The former church that's now the Money Museum
A church from the 1600s, rebuilt in late Baroque style after the Great Earthquake of 1755, is now a museum presenting the history of money. The exhibition includes hundreds of rare banknotes and coins from around the world, including the first Portuguese note, and the first note and the first coin in the West and the East.
Inside the church-museum
A large display case exhibits numismatic treasures that recall the Age of Discovery, a coin minted with gold from Brazil, and a singular piece -- an Oban, a monetary ovoid gold plate from Japan.
A Japanese "Oban" is one of the museum's priceless pieces
This is an interactive museum, inviting visitors to mint a coin and to print a bill with their own image, as well as to touch a gold bar weighing over 12 kg (26 lbs), worth around half a million euros. It’s found by the ticket counter, inside a 7-tonne vault, which protected the country’s gold reserves.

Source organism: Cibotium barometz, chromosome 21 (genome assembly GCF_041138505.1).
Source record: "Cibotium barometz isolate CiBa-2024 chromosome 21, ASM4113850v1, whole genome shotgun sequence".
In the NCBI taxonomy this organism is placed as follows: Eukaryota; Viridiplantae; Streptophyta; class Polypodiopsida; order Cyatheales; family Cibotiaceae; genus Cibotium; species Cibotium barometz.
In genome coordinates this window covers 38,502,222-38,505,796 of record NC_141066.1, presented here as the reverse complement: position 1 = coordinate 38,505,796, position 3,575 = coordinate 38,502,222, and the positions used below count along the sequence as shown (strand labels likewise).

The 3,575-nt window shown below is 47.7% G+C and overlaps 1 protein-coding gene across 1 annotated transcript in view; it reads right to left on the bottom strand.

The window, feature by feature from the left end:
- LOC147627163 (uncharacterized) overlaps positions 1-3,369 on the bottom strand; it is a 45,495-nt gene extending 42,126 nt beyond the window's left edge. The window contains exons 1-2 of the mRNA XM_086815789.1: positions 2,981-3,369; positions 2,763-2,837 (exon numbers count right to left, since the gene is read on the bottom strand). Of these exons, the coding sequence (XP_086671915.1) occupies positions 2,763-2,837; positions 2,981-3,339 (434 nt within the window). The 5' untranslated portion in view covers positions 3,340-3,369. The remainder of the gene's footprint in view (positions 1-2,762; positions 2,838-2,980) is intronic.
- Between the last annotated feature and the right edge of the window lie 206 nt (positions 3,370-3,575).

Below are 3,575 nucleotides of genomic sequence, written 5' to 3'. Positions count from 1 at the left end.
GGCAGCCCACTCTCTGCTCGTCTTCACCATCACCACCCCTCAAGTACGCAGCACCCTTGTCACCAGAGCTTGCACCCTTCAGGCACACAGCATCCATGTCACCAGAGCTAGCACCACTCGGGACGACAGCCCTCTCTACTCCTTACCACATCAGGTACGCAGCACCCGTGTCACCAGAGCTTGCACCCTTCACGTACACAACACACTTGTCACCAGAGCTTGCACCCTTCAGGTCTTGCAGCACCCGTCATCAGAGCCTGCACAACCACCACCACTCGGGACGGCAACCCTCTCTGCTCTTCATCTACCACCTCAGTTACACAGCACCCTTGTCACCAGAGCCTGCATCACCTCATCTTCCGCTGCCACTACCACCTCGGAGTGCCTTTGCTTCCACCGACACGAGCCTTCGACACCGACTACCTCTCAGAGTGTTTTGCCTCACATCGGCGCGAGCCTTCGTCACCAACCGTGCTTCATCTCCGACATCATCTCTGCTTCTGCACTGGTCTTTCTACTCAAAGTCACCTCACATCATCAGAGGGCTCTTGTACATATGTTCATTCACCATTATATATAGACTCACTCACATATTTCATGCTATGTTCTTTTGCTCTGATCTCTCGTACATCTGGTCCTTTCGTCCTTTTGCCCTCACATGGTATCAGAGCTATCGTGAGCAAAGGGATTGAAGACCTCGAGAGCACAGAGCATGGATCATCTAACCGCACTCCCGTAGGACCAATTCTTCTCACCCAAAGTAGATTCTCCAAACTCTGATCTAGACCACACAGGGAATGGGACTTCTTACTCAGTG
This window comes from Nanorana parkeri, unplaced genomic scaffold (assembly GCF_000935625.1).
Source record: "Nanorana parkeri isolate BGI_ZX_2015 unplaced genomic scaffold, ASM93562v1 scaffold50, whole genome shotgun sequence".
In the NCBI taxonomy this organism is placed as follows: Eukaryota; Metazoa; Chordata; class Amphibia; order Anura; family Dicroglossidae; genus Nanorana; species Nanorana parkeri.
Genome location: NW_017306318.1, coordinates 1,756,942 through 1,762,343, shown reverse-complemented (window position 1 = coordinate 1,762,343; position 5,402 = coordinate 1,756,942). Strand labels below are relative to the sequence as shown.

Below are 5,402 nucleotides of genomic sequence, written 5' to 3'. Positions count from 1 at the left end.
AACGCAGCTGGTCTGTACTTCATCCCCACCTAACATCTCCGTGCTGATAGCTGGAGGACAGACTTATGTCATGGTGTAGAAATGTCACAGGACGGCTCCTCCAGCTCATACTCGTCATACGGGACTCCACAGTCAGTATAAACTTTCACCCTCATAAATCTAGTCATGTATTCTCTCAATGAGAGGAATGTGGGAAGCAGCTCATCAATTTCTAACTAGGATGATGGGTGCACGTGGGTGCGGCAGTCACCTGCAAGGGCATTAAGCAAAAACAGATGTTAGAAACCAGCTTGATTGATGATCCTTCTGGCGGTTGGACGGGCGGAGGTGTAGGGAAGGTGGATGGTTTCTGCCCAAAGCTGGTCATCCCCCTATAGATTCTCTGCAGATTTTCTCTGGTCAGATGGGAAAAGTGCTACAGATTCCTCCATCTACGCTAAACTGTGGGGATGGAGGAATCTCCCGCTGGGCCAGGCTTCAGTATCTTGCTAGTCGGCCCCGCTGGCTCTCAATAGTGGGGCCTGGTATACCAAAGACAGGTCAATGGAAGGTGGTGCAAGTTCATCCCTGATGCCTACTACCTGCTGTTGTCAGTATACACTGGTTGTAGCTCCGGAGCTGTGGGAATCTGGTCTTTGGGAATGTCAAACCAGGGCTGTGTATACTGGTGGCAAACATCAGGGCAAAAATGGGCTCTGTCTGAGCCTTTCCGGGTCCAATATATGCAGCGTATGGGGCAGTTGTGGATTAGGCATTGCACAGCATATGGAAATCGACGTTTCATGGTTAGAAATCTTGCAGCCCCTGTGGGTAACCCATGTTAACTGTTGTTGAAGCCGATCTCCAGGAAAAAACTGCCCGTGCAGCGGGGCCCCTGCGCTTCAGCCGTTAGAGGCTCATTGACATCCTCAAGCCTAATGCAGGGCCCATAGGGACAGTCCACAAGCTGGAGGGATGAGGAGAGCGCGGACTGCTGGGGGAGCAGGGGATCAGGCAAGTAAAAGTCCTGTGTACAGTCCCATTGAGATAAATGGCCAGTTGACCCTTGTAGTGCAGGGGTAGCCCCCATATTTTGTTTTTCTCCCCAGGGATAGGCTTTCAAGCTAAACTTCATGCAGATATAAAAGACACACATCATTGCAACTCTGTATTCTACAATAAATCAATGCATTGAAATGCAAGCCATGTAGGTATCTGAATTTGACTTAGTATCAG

A gold bar, which visitors are allowed to touch
The ticket comes with a barcode which lets visitors register their experience with the different interactive displays, making it then available online to be shared on social media.
Several displays show the evolution of money around the world
During the tour, visitors may still head to the church’s basement to see a medieval construction -- a section of the wall built by King Dinis in the 13th century, discovered in 2010. The wall separated the river and the medieval city, and defended it from attacks from the sea. Archaeological remains found on the site are now on display, telling the story of waterfront Lisbon from the last thousand years.
Gold bars used by the Portuguese as money in Brazil
How to Get to the Money Museum
The Money Museum is a short walk from the Baixa-Chiado metro station, on the blue and green lines.
You may ride the metro (as well as the city’s buses, trams, funiculars and trains) for free with the Lisboa Card.
Largo de S. Julião, Baixa
Admission and Tickets to the Money Museum
Admission is free.
It's closed on Mondays and Tuesdays.